Gov. Jerry Brown on Tuesday called an April 5 special election to fill the state Assembly seat vacated last month by Henry T. Perea, a decision that immediately kicks off a three-month election sprint.
Perea would have reached his term limit at the end of this year, and both Kingsburg Democrat Joaquin Arambula and Fresno Republican Clint Olivier long ago said they would seek the seat. That, however, was under the assumption Perea would have finished out his final term in office.
That regular election is still on: the primary is June 7 and the general election is in November. The winner will represent the 31st District starting in December and serve a full two-year term.
First, however, is the special election. The winner will serve out the remainder of Perea’s current term, which means until early December.
“Outreach is key,” Olivier said. “We have a better message and so the key to this campaign is going to be getting that message out. I’d like to say that starts tomorrow morning, but we’ve been working on this for the past six months.”
Olivier, a current Fresno City Council member, also gave a hint at the crux of his campaign: “The people who live in Palo Alto and Redondo Beach don’t care about us. They don’t care about our struggles here in the Central Valley. I am running to make them care.”
Arambula, a doctor and son of Juan Arambula, who held the 31st District Assembly seat before Perea, put forth his own campaign theme, calling himself a “son of the Valley, with deep roots in Fresno. Every day, the people of my district show unbreakable optimism, a strong work ethic, and a commitment to make a better life for their children. I will be their champion, make certain our voices are heard, and fight tirelessly for a healthier Valley. Our campaign is ready to go.”
This is how compressed this special election will be: Voters can start casting mail ballots on March 7 – just two months from now. Based on past history, turnout likely will be low because there will be no other items on the April 5 ballot. It also won’t be cheap. Fresno County Clerk Brandi Orth estimates Perea’s decision to resign early will cost Fresno County taxpayers between $530,000 and $575,000 to put on the special election.
The special election also might give Olivier a chance at victory. Democrats hold a 20-percentage-point registration edge in the district, which has been represented by a Democrat for 40 years and which has rarely, if ever, provided any election drama.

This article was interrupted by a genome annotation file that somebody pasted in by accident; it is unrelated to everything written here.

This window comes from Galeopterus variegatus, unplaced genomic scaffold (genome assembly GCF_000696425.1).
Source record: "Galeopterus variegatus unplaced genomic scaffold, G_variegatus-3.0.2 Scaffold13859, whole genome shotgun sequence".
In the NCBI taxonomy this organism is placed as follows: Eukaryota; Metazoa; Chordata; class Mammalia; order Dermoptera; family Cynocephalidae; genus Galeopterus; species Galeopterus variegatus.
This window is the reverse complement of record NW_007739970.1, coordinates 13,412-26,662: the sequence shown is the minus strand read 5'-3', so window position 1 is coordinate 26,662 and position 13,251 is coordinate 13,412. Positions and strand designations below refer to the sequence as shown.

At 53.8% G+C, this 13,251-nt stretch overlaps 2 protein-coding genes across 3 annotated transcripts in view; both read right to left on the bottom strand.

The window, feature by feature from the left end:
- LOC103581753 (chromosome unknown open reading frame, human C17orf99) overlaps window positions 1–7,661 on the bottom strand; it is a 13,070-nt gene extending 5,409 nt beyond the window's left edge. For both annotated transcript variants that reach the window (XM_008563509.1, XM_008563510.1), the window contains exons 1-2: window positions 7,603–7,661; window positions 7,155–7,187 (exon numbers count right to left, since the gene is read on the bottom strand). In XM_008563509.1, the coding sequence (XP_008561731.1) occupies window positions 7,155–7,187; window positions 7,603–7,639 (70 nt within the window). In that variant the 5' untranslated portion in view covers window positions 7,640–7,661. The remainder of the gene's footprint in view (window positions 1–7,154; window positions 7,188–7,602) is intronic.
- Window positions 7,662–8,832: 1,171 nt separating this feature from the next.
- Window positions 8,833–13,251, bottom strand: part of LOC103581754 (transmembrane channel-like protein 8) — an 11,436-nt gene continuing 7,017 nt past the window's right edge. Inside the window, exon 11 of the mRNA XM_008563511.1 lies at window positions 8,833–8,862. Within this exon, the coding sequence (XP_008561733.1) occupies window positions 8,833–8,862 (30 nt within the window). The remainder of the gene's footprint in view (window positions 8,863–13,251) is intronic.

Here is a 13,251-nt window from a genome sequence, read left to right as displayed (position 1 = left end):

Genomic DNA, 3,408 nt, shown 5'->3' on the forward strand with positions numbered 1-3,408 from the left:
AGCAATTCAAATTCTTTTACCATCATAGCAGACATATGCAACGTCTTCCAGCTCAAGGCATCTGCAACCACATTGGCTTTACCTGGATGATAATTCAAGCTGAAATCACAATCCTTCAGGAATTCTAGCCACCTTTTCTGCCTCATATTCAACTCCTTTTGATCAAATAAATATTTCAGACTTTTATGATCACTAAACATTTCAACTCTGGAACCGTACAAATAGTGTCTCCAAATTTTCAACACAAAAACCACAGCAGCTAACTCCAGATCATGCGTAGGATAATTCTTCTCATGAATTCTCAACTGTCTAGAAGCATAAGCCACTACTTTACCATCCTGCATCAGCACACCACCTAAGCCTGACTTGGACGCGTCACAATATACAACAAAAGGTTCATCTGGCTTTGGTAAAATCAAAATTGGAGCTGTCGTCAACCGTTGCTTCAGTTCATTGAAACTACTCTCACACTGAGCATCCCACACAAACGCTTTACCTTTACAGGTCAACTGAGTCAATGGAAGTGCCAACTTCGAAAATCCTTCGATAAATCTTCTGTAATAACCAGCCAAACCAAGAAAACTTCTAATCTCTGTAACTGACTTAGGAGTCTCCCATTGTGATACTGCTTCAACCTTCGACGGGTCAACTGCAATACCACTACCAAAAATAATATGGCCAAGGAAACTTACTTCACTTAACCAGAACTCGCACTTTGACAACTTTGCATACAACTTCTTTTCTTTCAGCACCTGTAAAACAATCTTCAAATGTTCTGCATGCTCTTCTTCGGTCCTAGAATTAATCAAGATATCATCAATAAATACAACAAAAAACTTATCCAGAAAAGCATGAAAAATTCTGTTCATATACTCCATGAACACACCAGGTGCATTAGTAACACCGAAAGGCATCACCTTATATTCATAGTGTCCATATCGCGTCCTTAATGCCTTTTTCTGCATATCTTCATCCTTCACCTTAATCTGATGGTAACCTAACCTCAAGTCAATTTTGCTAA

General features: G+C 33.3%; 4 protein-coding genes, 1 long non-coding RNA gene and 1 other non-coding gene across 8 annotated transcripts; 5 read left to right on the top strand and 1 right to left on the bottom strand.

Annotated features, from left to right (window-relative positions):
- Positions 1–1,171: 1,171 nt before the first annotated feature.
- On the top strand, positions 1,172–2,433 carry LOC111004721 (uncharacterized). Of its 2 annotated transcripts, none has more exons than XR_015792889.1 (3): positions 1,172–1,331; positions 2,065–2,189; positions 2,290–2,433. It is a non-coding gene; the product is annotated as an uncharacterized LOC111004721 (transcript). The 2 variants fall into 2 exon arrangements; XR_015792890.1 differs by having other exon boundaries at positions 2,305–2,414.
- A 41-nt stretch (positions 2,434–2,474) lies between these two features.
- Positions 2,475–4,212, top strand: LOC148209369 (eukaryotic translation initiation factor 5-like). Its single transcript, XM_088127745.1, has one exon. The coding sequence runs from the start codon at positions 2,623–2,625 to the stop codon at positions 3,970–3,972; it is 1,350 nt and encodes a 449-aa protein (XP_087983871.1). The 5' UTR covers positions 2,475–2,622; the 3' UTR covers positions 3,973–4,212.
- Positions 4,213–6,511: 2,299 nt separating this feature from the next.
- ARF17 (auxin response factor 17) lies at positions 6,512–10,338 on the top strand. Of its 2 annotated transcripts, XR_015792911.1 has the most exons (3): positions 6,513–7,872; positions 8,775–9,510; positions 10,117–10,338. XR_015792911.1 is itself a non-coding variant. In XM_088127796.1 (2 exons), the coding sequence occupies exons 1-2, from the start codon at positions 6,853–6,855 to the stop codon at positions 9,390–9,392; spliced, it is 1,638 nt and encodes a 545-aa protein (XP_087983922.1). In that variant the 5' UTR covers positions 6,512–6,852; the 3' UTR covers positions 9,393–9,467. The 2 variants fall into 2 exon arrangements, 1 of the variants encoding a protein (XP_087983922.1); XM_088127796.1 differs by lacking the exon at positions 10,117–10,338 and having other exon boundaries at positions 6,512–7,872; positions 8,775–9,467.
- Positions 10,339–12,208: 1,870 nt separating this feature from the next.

But Republicans historically have done well in low-turnout special elections. One recent example is state Sen. Andy Vidak, a Hanford Republican who won in a Democratic Party-dominated district.
Monday was the first day for potential 31st District candidates to pull papers that will allow them to get a reduced filing fee. The fee is reduced by getting registered voters to sign the paperwork. Both Arambula and Olivier pulled papers for both the special and regular 31st District elections.
The immediate question is whether any other candidates enter the race. If not, the winner of the April 5 special election will immediately be sworn in as the new 31st District Assembly member. If more candidates get in the race, someone would have to win 50 percent of the vote on April 5 to win the special election outright. If not, a special election runoff between the top two finishers would take place June 7, the same day as the regularly scheduled statewide primary.
Should that happen, 31st District voters might be confused. They would be voting on both the special election runoff and the general election primary. Fresno County taxpayers also would be on the hook for an additional $75,000 to $100,000 for the special election runoff costs.
One final twist would come if Olivier wins the special election (or the later regular election). He is just a year into his second term on the Fresno City Council. A special election would have to be held to fill his council seat.